Business Continuity Management – New Guidelines and Timelines

      The Monetary Authority of Singapore Guidelines on Business Continuity Management (BCM) set out the need for financial institutions (FIs) to take an end-to-end (both business flow and internal flow) service-centric view in ensuring the continuous delivery of critical business services to their customers.

      FIs must meet the new MAS BCM guidelines by 6th June 2023 and establish an audit plan, with the first BCM audit to take place by 6th June 2024.

      Please join our APAC Compliance team as they share their insight on Business Continuity Management and the upcoming implementation of MAS’ new guidelines. They will share practical approaches on how to address these new guidelines and what minimum standards financial institutions must adhere to.

      Webinar Speakers

      • Tom Fisher, Associate Director, Waystone Compliance Solutions (Singapore)
      • Khushboo Gulrajani, Manager, Waystone Compliance Solutions (Singapore)
      • Barry Holmes, Associate Director, Waystone Compliance Solutions (Singapore)


      Webinar Transcription image/svg+xml Atoms / Icons / plusExpand

      Tom: Good afternoon everyone, and welcome to this Waystone Compliance Solutions webinar, where we will discuss the monetary authority of Singapore’s recently published guidelines on business continuity management, how they apply to financial institutions, and how firms here in Singapore should approach their implementation. My name is Tom Fisher, and with me today are Khushboo Gulrajani and Barry Holmes. 

      Waystone Compliance Solutions is a global organization. Our business is in ensuring our clients’ investment strategies and operational processes remain aligned with all relevant jurisdictions. Our team of over 100 professionals are based in Asia, Europe, Middle East, and North America, and provide clients with local, regional, and international services. Our diverse range of clients include financial advisors, hedge funds, private equity, venture capital firms, and banks. Whatever the discipline, as your architects in the world of asset management, we can provide the structures, technical expertise, and guidance you need to navigate the ever-changing regulatory landscape with confidence. Waystone Compliance Solutions in Singapore is a regulatory compliance consulting firm, assisting companies in their interactions with the monetary authority of Singapore.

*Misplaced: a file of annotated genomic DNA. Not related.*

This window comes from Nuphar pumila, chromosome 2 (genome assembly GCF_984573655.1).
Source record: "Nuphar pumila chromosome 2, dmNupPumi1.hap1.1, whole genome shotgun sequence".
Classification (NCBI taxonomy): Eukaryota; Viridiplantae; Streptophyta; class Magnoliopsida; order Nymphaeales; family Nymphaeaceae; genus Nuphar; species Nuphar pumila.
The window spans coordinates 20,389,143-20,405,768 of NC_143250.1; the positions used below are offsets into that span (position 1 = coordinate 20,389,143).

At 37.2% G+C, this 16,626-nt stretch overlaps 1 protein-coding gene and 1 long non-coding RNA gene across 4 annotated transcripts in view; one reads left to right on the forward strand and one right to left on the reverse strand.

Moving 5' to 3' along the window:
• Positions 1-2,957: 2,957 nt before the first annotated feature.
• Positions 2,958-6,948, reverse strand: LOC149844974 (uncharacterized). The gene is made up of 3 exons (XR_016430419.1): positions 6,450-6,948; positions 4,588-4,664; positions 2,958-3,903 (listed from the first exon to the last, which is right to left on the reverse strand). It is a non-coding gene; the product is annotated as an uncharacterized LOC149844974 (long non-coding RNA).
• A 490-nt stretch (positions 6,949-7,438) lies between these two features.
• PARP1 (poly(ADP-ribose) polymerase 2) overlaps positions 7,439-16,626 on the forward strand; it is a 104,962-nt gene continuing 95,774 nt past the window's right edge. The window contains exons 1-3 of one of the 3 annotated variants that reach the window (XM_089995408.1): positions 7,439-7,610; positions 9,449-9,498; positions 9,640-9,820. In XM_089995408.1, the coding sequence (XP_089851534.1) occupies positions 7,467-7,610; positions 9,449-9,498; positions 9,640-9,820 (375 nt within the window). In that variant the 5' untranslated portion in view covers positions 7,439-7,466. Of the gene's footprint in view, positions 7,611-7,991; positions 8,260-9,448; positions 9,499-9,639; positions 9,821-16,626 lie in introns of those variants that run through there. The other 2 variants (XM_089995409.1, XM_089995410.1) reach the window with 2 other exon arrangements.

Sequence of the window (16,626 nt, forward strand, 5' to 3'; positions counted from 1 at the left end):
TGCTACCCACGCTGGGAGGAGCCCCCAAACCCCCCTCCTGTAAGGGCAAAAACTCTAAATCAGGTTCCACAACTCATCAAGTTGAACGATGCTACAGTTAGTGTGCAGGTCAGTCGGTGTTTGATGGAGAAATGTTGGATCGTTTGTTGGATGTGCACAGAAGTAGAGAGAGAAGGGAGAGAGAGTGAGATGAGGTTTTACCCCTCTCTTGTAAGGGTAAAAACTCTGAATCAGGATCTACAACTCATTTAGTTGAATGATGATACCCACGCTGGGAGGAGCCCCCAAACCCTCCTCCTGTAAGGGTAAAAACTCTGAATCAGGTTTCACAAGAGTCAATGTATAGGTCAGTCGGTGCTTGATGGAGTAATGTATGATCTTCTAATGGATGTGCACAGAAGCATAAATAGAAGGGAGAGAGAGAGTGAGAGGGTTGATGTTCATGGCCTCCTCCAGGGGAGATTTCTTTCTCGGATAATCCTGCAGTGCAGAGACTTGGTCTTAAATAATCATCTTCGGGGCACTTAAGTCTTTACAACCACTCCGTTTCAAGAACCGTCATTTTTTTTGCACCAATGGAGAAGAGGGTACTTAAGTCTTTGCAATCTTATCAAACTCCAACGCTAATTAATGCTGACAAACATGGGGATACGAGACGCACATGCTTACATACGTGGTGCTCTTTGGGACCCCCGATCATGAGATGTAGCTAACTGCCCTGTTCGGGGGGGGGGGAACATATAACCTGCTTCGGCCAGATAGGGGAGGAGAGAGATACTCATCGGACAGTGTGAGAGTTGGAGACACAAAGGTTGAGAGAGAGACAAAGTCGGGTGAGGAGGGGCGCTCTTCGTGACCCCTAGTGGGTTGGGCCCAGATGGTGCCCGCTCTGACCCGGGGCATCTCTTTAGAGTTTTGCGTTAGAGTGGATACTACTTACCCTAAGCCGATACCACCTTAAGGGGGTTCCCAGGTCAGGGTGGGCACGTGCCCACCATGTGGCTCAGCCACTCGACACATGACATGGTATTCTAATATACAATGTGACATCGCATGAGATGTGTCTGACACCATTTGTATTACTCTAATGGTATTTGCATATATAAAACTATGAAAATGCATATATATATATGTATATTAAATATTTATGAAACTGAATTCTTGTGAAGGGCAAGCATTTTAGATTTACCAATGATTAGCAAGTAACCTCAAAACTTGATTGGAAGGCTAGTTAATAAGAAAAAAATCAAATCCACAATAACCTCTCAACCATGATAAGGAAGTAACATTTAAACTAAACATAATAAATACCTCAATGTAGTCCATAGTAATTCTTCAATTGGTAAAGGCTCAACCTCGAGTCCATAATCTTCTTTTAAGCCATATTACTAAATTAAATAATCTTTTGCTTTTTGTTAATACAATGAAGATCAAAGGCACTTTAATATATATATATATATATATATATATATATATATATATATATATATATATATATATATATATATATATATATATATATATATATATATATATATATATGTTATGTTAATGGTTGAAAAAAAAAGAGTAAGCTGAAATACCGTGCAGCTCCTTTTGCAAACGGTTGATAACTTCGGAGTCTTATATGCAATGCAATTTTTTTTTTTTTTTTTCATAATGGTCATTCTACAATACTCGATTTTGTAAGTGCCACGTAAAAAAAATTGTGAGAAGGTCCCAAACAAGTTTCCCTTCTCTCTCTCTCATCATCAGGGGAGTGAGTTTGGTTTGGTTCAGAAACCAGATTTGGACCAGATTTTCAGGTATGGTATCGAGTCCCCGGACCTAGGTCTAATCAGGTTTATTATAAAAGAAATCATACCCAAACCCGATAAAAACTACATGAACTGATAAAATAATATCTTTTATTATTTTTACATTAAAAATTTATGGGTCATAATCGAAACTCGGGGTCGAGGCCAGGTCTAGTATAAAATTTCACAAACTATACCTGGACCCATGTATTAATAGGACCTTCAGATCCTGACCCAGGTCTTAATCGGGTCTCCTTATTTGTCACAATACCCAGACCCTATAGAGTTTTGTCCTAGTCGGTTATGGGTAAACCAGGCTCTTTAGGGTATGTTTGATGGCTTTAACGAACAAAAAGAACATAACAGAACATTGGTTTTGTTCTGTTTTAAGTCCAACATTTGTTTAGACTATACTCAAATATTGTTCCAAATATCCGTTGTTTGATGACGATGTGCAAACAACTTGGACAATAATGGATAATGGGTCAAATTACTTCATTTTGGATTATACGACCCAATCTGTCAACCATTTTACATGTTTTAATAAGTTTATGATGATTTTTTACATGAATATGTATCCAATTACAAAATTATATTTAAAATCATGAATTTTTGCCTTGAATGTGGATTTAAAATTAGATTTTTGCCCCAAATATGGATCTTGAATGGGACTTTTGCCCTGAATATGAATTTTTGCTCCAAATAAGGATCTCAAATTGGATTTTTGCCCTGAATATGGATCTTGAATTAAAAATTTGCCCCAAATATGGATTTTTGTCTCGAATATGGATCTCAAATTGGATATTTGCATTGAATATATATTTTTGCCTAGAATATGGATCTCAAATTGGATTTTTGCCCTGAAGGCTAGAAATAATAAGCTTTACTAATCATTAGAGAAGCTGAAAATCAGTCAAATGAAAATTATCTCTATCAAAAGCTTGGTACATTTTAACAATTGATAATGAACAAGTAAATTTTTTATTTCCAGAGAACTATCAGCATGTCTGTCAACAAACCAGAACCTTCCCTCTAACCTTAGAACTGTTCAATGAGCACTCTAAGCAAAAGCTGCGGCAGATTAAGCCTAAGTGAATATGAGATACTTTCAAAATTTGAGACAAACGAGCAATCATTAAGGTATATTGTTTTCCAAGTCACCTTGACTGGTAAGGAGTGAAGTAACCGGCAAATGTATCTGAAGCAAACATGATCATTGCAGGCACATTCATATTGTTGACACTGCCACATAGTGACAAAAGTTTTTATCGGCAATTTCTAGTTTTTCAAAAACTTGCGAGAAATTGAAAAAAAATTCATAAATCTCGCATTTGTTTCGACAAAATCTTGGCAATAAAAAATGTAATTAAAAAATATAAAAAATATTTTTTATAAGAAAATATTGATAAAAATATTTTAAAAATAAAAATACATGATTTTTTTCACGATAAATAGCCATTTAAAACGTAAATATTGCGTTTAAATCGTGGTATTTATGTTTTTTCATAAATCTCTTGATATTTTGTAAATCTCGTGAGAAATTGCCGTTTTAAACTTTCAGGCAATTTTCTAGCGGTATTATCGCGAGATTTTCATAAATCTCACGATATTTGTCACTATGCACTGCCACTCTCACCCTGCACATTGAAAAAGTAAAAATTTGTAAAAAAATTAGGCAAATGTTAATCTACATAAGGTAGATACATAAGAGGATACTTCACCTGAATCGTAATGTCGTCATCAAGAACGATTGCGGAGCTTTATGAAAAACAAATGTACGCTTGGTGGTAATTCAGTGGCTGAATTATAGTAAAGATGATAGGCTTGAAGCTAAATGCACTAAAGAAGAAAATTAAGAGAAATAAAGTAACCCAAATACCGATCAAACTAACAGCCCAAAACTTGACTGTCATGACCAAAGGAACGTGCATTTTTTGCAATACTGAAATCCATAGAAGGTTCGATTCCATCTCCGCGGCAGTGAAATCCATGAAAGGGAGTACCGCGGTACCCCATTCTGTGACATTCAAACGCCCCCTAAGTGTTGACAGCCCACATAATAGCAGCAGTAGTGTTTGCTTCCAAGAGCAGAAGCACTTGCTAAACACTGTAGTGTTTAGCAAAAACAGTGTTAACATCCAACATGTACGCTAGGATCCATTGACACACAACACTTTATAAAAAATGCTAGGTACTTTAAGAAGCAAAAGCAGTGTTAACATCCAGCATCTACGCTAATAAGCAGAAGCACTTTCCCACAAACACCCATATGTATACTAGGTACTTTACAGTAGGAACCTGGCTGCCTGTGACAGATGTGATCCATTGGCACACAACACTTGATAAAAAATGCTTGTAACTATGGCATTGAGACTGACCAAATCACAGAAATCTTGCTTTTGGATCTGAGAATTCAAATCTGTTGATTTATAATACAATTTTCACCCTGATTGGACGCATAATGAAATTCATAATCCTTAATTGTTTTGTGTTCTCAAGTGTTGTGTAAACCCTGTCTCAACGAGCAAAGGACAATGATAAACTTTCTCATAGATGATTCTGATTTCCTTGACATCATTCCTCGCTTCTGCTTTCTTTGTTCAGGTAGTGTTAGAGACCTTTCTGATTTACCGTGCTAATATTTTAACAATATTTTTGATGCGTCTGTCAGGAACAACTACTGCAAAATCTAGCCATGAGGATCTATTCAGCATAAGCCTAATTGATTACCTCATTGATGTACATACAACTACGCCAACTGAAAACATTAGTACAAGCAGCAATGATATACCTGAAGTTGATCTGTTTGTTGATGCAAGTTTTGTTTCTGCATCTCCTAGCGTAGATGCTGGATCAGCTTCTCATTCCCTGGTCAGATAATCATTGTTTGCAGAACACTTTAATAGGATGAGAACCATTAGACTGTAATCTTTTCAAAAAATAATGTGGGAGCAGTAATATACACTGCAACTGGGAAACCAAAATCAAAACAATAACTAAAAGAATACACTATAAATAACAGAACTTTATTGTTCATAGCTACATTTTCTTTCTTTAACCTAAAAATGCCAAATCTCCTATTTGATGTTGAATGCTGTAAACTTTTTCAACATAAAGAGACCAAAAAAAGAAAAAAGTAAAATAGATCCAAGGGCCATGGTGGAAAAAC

We specialize in providing objective insights, subject expertise, and ongoing support to all our clients’ licensing requirements, training, drafting of policies and procedures, and audit needs. Waystone Compliance Solutions is part of the Waystone Group, the global leader in the provision of risk, compliance, and governance solutions to the asset management industry. Globally, Waystone is in 16 locations, with more than 1,000 staff, covering North America, Europe, Middle East, and Asia. Khushboo and Barry will now take you through the new business continuity management guidelines, and offer solutions on how you can navigate them. Over to you, Khushboo. 

      About Singapore’s Business Continuity Management Framework

      Khushboo: Thanks, Tom, for the introduction, and a very warm welcome to everyone who’s listening to us today. So, business continuity management, as we call it, BCM, is not a very new concept to the financial institutions here in Singapore. So, the BCM framework was first introduced by the MAS or published by the MAS back in 2003, with a slight modification and revisions in 2006. With the recent change in threat landscape, these guidelines have been further revised now, very recently, in June, 2022. The latest changes are timely, as they reflect the key thinking of the industry, a move towards operational resilience, as well as the key improvements and the findings, learnings from the COVID-19. 

      So, as mentioned, these guidelines are newly-implemented, and it is important for the financial institutions to ensure that they are meeting these guidelines by June 2023, which is less than two months from now onwards. So, today we will be covering some of these key areas that you need to keep in mind or need to adhere to when you are adopting a business continuity management framework. 

      BCM revised guidelines recap